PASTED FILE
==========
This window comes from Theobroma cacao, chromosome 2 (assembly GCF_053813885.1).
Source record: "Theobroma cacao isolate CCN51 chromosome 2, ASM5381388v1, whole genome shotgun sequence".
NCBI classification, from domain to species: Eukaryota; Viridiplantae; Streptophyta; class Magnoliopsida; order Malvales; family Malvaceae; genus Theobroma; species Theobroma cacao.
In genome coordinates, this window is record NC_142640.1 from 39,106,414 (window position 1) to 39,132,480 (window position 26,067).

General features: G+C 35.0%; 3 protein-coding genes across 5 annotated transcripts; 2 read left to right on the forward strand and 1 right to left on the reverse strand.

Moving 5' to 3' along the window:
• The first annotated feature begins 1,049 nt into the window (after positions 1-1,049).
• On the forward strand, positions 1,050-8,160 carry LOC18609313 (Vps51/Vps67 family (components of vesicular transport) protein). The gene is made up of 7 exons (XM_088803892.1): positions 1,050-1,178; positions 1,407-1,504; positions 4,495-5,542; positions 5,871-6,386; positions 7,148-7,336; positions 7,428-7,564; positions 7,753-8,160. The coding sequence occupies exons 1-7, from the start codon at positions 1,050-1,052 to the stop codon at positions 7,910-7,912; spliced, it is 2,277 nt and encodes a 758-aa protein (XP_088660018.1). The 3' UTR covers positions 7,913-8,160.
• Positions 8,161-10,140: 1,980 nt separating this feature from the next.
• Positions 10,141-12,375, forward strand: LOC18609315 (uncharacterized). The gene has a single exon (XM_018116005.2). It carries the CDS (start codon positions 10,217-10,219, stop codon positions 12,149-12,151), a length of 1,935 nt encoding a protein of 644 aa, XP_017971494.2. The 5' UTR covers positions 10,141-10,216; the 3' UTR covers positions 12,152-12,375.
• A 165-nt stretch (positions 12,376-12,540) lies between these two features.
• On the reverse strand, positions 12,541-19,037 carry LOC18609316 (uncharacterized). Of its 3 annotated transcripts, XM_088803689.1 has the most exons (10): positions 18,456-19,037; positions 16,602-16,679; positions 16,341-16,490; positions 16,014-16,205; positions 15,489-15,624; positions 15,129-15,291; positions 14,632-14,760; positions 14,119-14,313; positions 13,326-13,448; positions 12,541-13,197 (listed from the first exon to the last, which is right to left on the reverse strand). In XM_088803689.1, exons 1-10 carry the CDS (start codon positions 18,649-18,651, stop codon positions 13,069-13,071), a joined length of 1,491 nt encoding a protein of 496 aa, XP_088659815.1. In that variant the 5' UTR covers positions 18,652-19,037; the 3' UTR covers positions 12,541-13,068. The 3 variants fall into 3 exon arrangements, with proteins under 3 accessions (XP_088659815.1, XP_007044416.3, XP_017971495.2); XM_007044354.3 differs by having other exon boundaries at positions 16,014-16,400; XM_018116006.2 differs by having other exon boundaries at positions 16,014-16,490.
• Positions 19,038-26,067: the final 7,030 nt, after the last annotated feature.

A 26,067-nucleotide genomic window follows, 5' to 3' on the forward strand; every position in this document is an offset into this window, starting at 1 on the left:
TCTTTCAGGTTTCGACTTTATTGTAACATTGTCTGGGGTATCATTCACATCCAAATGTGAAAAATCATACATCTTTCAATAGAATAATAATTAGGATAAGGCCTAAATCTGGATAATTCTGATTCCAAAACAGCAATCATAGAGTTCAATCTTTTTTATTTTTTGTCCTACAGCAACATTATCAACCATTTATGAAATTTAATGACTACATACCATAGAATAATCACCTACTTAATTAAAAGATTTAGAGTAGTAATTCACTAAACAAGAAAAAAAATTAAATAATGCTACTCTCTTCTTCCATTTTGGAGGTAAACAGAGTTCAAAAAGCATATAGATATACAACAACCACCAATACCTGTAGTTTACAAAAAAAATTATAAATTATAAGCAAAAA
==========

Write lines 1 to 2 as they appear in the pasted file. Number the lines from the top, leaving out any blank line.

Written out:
This window comes from Theobroma cacao, chromosome 2 (assembly GCF_053813885.1).
Source record: "Theobroma cacao isolate CCN51 chromosome 2, ASM5381388v1, whole genome shotgun sequence".